On August 6, 1987, the court dismissed the case, holding that Community Electric lacked the capacity to file a complaint in January 1986 due to the July 1983 suspension. It also determined that the reinstatement was ineffective to validate the January filing. The antitrust statute of limitation expired May 6, 1987, four years after Community Electric ceased doing business. The June 8 reinstatement occurred too late.
After the dismissal, the defendants moved for Rule 11 sanctions. The court denied them, concluding that neither the complaint nor Community Electric's subsequent documents violated Rule 11's "Frivolousness Clause."
Community Electric appeals the grant of summary judgment and defendants appeal the denial of their Rule 11 motion.
I. Time Barring of Community Electric's Claims
Federal Rule of Civil Procedure 17(b) provides that " [t]he capacity of a corporation to sue or be sued shall be determined by the law under which it was organized." Community Electric filed before the antitrust statute of limitation (15 U.S.C. § 15b (1982)) expired. The court held it had no capacity to sue under California law, the law of the state where it incorporated. Community Electric argues that federal antitrust law should prevail because of the federal interest involved.
We hold that Rule 17(b) prevails over antitrust law and requires us to apply California law. In Levin Metals Corp. v. Parr-Richmond Terminal Co., 817 F.2d 1448, 1451 (9th Cir. 1987), we rejected the argument that the Comprehensive Environmental Response Compensation Liability Act of 1980 (CERCLA) prevails over 17(b). The plaintiffs sued a corporation for claims arising after its dissolution. Id. at 1449. As the plaintiffs in that case, Community Electric cites no authority in support of its position and other courts have held to the contrary. See id. at 1451.
We follow the other circuits that apply state law even when it requires dismissing an antitrust suit. See Moore v. Matthew's Book Co., 597 F.2d 645, 646-47 (8th Cir. 1979); R.V. McGinnis Theatres v. Video Indep. Theatres, Inc., 386 F.2d 592, 593-95 (10th Cir. 1967), cert. denied, 390 U.S. 1014, 88 S. Ct. 1265, 20 L. Ed. 2d 163 (1968). This follows since corporations are creatures of state law. Cf. Cort v. Ash, 422 U.S. 66, 84, 95 S. Ct. 2080, 2091, 45 L. Ed. 2d 26 (1975) ("Corporations are creatures of state law").
The facts of R.V. McGinnis Theatres parallel this case. 386 F.2d at 593-94. McGinnis sued for alleged antitrust violations. Oklahoma had revoked McGinnis' charter for failing to pay its corporate franchise tax. McGinnis relied on a later reinstatement.
The Tenth Circuit affirmed the lower court decision to dismiss. Id. at 594-95. The relevant statute permitted reinstatement only where payment of the tax occurs within a year of suspension and McGinnis had paid after the year expired. Id.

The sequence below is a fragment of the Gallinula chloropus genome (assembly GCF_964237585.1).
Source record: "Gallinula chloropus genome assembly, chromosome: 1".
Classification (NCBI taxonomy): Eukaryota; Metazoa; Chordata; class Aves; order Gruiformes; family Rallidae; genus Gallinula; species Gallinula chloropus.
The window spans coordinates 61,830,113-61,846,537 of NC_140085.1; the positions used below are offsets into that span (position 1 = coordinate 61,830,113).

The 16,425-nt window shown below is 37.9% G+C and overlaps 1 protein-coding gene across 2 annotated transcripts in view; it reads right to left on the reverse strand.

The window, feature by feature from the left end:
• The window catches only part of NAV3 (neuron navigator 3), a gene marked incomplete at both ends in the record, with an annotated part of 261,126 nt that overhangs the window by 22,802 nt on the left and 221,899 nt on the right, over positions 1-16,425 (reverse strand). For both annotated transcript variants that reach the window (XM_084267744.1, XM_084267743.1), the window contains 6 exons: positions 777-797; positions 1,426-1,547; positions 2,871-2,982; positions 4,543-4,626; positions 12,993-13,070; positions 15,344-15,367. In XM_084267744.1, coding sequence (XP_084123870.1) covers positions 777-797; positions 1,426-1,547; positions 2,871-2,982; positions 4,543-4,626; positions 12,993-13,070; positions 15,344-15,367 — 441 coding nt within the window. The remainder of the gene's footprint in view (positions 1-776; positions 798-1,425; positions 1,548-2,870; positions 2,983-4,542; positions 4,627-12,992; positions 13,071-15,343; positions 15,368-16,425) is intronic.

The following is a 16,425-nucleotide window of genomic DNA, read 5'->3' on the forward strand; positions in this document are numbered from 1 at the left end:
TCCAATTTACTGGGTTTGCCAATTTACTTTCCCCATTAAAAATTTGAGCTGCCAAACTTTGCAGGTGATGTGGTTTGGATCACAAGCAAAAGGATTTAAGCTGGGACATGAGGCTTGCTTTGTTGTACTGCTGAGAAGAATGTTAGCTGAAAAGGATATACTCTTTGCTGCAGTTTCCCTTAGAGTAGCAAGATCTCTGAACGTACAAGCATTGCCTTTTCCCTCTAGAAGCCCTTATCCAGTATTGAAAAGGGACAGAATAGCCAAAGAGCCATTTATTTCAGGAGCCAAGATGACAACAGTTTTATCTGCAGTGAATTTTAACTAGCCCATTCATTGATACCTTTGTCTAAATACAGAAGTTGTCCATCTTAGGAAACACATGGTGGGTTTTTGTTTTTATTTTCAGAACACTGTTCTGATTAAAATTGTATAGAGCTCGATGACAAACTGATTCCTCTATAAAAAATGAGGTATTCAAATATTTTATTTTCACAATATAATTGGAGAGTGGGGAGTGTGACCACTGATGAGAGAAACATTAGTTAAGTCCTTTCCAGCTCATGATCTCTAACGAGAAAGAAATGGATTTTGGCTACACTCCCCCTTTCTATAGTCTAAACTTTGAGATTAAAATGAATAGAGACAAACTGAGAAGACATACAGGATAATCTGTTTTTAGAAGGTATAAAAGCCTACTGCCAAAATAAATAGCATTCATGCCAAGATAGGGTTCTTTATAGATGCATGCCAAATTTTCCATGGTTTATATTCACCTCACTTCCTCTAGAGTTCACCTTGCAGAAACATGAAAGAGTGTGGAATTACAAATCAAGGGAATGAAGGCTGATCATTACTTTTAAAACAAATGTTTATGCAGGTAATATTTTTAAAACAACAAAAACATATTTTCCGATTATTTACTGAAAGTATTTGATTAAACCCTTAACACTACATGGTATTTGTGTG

Applying California law, Community Electric had no capacity to sue in January 1986. Section 23301 of the California Revenue and Tax Code provides that the Franchise Tax Board may suspend the rights, powers and privileges of a corporation for nonpayment of taxes.
A delinquent California corporation may neither bring suit nor defend a legal action. E.g., Reed v. Norman, 48 Cal. 2d 338, 309 P.2d 809, 812 (1957). We have repeatedly acknowledged this as the law of California. See United States v. 2.61 Acres of Land, More or Less, 791 F.2d 666, 668 (9th Cir. 1985) (reversing refusal to grant continuance in order to enable corporation to revive itself); cf. In re Christian & Porter Aluminum Co., 584 F.2d 326, 331-32 (9th Cir. 1978) (appeal by 14 suspended California corporations dismissed). Because the Franchise Tax Board suspended Community Electric, it had no capacity to sue.
The antitrust statute of limitation expired May 6, 1987. The Board reinstated Community Electric on June 8, 1987. Community Electric argues that this reinstatement gave it the capacity retroactively for the January filing.
We apply California law to determine whether Community Electric may obtain retroactively the capacity to sue. The California statutory scheme provides for suspension under Sec. 23301 and revival under Sec. 23305 or Sec. 23305b. Community Electric was revived without paying its taxes under Sec. 23305b. Section 23305a, which applies to revival under either Secs. 23305 or 23305b, states: " [u]pon the issuance of such certificate by the Franchise Tax Board the taxpayer therein named shall become reinstated but such reinstatement shall be without prejudice to any action, defense or right which has accrued by reason of the original suspension or forfeiture." (emphasis supplied).
No California Supreme Court decision has addressed the situation where the revivor issues after the statute of limitation has expired. Every California court facing this question has held that corporate reinstatement will not validate retroactively the earlier filing. These decisions conclude that the expiration of a statute of limitation qualifies as a "defense" that "has accrued."